With more and more consumers consulting the internet before they purchase goods and services, the harder it is becoming for consumers to differentiate between truth or fiction. This is due to the prominence of review platforms, blogs and social media posts. It is not a secret that online marketers to create customer loyalty, turn to these platforms. But issues can crop up concerning the Australian Consumer Law (ACL) and misleading or deceptive conduct. We set out below the legal issues concerned with native advertising.
How is Native Advertising Defined?
Native advertising refers to, as mentioned above, online content in the form of reviews, blogs or social media posts. Traditionally in print media, this content would have had the form of an advertorial. Ultimately the advertising is repackaged to fit in with the medium. As an example, a blog post that provides make-up tips may be using specific beauty products that are supplied by a business. Online, this can also come in other forms, for example, tweets or review posts that the business commissions and pays for.
What’s the Legal Issue with Native Advertising?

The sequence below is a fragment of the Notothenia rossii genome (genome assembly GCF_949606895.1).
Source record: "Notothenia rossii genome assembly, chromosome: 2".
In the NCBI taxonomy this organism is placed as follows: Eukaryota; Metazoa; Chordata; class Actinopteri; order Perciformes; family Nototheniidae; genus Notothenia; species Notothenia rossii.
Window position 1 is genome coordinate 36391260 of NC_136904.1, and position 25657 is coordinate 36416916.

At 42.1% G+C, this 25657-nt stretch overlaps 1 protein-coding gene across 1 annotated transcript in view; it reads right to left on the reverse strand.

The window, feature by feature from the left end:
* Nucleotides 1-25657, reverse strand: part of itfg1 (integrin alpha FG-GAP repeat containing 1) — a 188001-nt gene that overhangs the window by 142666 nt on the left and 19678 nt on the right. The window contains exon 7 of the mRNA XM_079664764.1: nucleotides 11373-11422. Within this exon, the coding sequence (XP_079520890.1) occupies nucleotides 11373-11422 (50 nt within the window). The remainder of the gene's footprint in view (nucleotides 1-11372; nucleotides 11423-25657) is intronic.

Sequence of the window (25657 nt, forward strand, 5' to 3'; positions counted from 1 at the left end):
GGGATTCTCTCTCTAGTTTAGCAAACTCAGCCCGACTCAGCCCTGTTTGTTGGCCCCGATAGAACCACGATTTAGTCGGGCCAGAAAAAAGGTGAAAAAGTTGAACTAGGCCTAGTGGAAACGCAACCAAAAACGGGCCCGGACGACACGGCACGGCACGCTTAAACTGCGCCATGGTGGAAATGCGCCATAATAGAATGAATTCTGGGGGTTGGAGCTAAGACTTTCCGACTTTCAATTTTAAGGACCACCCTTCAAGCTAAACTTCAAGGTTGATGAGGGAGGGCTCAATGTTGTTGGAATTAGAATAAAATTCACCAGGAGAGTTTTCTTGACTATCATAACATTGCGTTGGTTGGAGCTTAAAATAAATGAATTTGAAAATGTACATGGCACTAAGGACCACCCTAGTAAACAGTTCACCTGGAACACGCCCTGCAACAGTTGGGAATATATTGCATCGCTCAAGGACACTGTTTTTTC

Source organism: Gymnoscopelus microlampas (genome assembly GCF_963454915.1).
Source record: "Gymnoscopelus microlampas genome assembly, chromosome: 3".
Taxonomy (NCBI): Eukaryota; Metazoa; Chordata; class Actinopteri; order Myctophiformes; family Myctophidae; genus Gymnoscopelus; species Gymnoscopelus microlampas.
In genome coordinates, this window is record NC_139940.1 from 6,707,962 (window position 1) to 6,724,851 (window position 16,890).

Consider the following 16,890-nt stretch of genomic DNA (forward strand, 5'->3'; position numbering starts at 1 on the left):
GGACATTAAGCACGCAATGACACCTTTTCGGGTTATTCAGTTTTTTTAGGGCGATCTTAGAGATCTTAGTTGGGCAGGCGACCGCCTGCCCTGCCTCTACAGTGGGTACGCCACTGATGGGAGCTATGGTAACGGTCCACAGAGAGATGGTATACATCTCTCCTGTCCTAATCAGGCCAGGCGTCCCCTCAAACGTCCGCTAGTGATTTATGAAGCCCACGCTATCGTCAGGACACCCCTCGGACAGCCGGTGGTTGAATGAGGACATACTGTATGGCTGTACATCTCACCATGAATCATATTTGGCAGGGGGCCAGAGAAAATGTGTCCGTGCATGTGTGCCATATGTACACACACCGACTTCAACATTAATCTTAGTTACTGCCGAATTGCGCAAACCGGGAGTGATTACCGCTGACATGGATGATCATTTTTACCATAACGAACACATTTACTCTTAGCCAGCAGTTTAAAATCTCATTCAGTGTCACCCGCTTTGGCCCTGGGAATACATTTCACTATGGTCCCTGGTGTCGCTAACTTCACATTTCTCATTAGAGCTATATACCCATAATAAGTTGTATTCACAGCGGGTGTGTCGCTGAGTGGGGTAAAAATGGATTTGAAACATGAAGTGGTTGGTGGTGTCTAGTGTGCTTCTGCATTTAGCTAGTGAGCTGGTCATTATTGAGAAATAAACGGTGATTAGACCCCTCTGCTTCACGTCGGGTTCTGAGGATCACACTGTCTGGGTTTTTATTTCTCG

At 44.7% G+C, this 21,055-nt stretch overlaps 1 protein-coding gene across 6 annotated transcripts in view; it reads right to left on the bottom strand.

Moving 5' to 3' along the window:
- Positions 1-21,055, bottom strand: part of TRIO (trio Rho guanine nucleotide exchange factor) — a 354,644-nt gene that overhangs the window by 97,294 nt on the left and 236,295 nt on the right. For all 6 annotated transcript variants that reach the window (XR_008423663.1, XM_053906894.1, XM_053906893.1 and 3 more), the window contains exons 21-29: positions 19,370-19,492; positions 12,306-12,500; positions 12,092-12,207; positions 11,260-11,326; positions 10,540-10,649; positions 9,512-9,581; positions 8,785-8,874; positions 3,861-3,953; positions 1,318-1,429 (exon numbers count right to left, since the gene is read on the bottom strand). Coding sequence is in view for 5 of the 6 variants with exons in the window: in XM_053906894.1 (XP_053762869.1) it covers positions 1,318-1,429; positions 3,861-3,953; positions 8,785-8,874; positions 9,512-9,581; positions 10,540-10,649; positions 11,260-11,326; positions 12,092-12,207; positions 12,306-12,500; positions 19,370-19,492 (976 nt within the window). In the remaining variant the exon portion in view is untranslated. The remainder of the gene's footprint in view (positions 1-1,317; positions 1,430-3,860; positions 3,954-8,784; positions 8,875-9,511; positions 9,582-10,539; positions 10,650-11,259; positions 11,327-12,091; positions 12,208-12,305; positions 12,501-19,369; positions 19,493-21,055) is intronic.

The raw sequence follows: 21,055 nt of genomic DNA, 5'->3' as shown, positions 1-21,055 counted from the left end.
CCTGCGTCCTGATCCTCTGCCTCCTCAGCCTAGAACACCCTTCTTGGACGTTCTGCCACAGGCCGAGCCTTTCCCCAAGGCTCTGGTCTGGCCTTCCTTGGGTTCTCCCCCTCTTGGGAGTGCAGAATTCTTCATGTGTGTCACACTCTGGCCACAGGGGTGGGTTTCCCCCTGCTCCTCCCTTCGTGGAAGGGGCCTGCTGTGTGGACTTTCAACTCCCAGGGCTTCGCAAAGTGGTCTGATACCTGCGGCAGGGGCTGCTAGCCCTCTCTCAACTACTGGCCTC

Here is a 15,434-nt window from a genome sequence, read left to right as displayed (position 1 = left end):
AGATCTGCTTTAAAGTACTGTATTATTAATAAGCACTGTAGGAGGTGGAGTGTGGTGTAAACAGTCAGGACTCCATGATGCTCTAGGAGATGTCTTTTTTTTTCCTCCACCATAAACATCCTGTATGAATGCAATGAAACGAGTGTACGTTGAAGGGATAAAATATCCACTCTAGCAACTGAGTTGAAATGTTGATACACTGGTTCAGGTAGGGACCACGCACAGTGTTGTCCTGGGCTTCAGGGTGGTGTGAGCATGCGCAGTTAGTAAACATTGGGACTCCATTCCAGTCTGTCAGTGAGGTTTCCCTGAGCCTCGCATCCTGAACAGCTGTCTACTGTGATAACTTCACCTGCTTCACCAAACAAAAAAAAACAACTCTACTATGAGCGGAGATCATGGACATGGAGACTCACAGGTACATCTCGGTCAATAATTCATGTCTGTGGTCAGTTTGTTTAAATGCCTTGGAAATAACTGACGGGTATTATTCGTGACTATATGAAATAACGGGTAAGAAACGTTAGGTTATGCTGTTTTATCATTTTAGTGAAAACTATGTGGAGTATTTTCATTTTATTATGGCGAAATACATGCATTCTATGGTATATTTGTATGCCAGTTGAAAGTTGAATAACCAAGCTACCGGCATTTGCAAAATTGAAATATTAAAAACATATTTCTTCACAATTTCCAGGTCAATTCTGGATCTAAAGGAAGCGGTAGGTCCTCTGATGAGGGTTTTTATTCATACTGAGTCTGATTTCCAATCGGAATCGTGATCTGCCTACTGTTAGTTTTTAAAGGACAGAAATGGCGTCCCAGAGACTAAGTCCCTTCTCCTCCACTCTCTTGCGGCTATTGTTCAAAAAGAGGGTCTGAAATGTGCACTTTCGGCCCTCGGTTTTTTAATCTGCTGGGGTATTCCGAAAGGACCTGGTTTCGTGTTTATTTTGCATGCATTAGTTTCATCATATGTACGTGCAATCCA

There are legal issues when it comes to native advertising mainly due to the ACL’s strict requirements. The applicable provisions relate to misleading or deceptive conduct. Prior comments by the Australian Competition and Consumer Commission and case law have indicated a few things:
- Content may mislead consumers if it is presented in a way that is independent but was actually produced by someone who was paid and had not used the goods or products; and
- Content may mislead consumers if it was produced by someone who actually inflated their review of the good or service in return for financial or non-financial benefits.
Are There Any Issues With Providing Incentives?
Many businesses may also consider utilising incentives to influence writers or online platforms. This may also cause issues, and there are guidelines on this commercial relationship. When it comes to reviews, for example, incentives need to be equally provided to reviewers who may write a positive or negative review.The incentive also needs to be provided regardless of whether the reviewer writes a positive, or damning review of the good or service. The incentive also needs to be known to consumers who may be relying on the reviews.
To ensure you are compliant with the ACL, it is important to understand how misleading and deceptive conduct may apply to native advertising. One of the main things to keep in mind is that disclosure of any commercial relationship between your business and an online writer, reviewer, blogger or tweeter will help in avoiding any misleading or deceptive conduct claims.
Questions about whether your native advertising complies with the ACL? Get in touch with our consumer lawyers.
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